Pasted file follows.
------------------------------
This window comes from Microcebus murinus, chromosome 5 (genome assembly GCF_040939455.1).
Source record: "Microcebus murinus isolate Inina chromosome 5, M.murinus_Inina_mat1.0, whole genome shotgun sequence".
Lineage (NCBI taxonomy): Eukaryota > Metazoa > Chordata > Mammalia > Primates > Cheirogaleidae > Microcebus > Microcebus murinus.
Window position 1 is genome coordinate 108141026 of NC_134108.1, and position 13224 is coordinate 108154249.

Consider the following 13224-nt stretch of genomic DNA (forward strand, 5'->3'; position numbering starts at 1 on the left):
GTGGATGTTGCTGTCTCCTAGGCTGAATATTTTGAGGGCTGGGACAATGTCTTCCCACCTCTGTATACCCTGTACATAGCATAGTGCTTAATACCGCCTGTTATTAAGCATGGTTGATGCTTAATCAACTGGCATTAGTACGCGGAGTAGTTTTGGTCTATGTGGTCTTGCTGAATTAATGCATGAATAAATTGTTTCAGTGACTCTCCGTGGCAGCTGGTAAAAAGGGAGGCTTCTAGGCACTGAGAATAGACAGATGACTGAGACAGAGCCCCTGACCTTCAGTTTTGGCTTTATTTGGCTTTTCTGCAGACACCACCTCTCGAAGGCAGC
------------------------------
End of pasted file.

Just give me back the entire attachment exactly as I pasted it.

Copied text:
This window comes from Microcebus murinus, chromosome 5 (genome assembly GCF_040939455.1).
Source record: "Microcebus murinus isolate Inina chromosome 5, M.murinus_Inina_mat1.0, whole genome shotgun sequence".
Lineage (NCBI taxonomy): Eukaryota > Metazoa > Chordata > Mammalia > Primates > Cheirogaleidae > Microcebus > Microcebus murinus.
Window position 1 is genome coordinate 108141026 of NC_134108.1, and position 13224 is coordinate 108154249.

Consider the following 13224-nt stretch of genomic DNA (forward strand, 5'->3'; position numbering starts at 1 on the left):
GTGGATGTTGCTGTCTCCTAGGCTGAATATTTTGAGGGCTGGGACAATGTCTTCCCACCTCTGTATACCCTGTACATAGCATAGTGCTTAATACCGCCTGTTATTAAGCATGGTTGATGCTTAATCAACTGGCATTAGTACGCGGAGTAGTTTTGGTCTATGTGGTCTTGCTGAATTAATGCATGAATAAATTGTTTCAGTGACTCTCCGTGGCAGCTGGTAAAAAGGGAGGCTTCTAGGCACTGAGAATAGACAGATGACTGAGACAGAGCCCCTGACCTTCAGTTTTGGCTTTATTTGGCTTTTCTGCAGACACCACCTCTCGAAGGCAGC